Thursday, 17 April 2014

Your Leadership Bookshelf

image borrowed from
http://proteusenterprises.com.au/
centres/proteus-speak/leadership-bookshelf
Today I read an HBR blog article detailing a 'must read' list of leadership books, entitled "If You Want to Lead, Read These 10 Books" by Whitney Johnson.

It was an interesting list. Now, the post was a couple of years old, so there weren't the great new books, like Adam Grant's book, Give and Take (which I would definitely have on my bookshelf). But I was really surprised that there were no theory books listed.

You see, I find that the theory is the first place I turn when I come across something new. First I want to see how it goes together, then I want to see what it does. Then I want to see if I can take it apart and put it back together again. Then I want to test it.

Tinker, tinker, tinker.

So my personal list of leadership books would start with a primer. I would have either Richard L Daft's "The Leadership Experience" or Gary Yukl's "Leadership in Organizations" for a good dollop of underpinning leadership theory. I strongly believe that without a sound understanding of models, styles, rationale and principles, we are destined to recreate the mistakes of the past. I would also want a book to guide my leadership study. I would take Brad Jackson & Ken Parry's "A Very Short Fairly Interesting and Reasonably Cheap Book About Studying Leadership".

From there, I would be adding - as the article's author did - Carol Dweck's book on "Mindset", Brené Brown's "Daring Greatly" and Clayton Christensen's "The Innovator's Dilemma". They are all awesome pieces of work.

I would also have "Leadership can be Taught" by Sharon Daloz Parks, based on Heifetz's work, Adam Grant's book "Give and Take", and Daniel Goleman's book on "Emotional Intelligence". All great, and all well underpinned by theory, careful thought, and research.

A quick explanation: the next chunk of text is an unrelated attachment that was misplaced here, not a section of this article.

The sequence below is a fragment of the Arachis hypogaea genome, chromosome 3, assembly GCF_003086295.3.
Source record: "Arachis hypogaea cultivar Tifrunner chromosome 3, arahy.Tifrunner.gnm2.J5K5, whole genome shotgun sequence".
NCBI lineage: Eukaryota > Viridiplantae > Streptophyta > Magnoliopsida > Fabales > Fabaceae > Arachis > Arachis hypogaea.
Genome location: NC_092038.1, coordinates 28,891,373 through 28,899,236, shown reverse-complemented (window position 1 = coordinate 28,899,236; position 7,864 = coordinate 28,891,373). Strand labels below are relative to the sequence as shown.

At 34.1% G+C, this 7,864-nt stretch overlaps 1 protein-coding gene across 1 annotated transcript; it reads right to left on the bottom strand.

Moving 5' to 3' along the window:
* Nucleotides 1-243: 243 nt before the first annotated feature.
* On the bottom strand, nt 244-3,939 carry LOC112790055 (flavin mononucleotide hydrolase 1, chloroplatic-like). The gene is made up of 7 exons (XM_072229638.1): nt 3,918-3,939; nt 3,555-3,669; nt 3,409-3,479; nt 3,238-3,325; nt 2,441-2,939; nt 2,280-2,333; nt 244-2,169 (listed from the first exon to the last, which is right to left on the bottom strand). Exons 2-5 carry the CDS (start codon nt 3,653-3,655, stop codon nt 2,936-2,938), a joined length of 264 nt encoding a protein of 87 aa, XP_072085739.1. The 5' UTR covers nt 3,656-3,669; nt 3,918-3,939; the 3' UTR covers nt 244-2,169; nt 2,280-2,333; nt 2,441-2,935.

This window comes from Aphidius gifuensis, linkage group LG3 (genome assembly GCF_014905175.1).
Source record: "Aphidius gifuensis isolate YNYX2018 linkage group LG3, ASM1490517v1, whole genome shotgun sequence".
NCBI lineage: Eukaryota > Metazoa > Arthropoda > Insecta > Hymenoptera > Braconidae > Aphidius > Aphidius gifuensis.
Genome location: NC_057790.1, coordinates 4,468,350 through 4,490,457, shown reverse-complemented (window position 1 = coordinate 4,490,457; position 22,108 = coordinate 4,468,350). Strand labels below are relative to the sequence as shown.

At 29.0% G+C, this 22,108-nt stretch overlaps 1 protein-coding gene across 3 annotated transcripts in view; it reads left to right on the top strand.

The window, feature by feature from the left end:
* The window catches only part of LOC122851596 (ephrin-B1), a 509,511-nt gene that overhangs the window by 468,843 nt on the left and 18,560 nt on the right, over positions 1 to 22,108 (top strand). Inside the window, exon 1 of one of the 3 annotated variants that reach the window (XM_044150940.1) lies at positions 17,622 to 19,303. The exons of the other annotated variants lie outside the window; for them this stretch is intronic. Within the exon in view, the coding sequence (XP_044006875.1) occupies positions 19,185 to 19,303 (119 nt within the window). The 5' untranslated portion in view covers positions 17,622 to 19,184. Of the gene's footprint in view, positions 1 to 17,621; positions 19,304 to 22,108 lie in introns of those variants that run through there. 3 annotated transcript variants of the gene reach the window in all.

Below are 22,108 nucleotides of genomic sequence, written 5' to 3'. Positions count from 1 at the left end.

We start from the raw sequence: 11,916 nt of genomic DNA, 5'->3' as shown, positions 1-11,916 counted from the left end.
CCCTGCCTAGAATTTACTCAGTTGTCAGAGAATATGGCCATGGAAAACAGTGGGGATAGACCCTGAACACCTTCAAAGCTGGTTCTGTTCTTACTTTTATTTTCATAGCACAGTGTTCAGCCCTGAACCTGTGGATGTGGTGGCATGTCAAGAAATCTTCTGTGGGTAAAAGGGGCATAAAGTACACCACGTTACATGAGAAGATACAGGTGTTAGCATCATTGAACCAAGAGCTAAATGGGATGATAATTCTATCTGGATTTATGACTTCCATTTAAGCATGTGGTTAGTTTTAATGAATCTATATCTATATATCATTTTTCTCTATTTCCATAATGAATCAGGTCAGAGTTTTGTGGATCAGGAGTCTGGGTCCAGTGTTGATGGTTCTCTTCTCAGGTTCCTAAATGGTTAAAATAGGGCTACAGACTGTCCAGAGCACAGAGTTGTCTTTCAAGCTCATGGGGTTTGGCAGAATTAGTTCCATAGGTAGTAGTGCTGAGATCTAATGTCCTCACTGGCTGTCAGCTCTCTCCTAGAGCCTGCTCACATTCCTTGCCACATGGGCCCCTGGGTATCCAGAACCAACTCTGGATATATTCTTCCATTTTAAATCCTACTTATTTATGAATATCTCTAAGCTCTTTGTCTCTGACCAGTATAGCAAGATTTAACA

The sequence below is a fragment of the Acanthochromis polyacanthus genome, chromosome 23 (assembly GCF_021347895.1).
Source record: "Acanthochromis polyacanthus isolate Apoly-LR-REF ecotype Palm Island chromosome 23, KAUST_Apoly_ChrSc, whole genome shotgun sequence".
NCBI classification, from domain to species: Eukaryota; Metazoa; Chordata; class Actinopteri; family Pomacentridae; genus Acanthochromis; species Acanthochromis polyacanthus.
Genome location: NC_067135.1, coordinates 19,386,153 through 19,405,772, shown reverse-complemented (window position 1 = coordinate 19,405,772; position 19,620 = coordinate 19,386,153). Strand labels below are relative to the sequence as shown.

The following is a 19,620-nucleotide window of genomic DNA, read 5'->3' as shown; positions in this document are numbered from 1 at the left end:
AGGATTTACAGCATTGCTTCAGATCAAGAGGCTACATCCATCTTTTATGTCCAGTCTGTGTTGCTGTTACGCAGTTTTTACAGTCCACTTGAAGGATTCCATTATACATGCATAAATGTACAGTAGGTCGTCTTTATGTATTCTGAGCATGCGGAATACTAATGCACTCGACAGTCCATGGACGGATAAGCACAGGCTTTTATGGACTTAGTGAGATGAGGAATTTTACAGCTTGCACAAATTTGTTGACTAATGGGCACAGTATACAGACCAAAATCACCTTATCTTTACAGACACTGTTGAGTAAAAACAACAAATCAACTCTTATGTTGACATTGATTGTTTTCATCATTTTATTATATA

Surprisingly, Jim Collins' books didn't make it onto Whitney's list. I would definitely be including "How the Mighty Fall" or "Good to Great". I would think about including something by Seth Godin and something by Malcolm Gladwell... and probably Dan Ariely's "Predictably Irrational". However, all three of those might not make the cut, because they are more about social science in general than about leadership in particular.

Whitney's article also made me laugh. She enjoyed Les Mis, and thought that it was a great tale of leadership. However, it left me totally cold; I felt little connection with the protagonists. And when it comes to leadership, in general I want reality. So I would swap that out for a 'real' (in my humble opinion) leadership book. I would choose Amanda Sinclair's "Leadership for the Disillusioned". It asks lots of very uncomfortable questions, which I find insightful.

I was also dubious about some inclusions; two I felt were just plain silly as leadership books. One was "We" by Robert A Johnson, the other was "Warren Buffett Invests Like a Girl" by LouAnn Lofton. I felt that these were both pop-psych books in their time, now consigned to my remainder bin.

There are also some other books which I feel help guide me when I lead (no, I can't stop at ten books!!). They are Robert Greenleaf's "The Power of Servant Leadership", Geert Hofstede's "Culture and Organizations" and Bill George's "Authentic Leadership". Lastly, I would have to include Donald Schön's "The Reflective Practitioner". Without thoughtful reflection in our practice, we have no perspective for our actions, and little chance to improve.

Some of the books that Whitney suggested I hadn't heard of, so they have gone onto my reading list. This includes Jane McGonigal's "Reality is Broken", Marcus Buckingham’s "Standout" and Eric Ries's "The Lean Start-Up". Once I have read these, I will write up what I got from them :-D 
  • Reference: Johnson, Whitney (17 October 2012). If You Want to Lead, Read These 10 Books. USA: HBR Blog. Retrieved 17 April 2014 from http://blogs.hbr.org/2012/10/if-you-want-to-lead-read-these/

Sam

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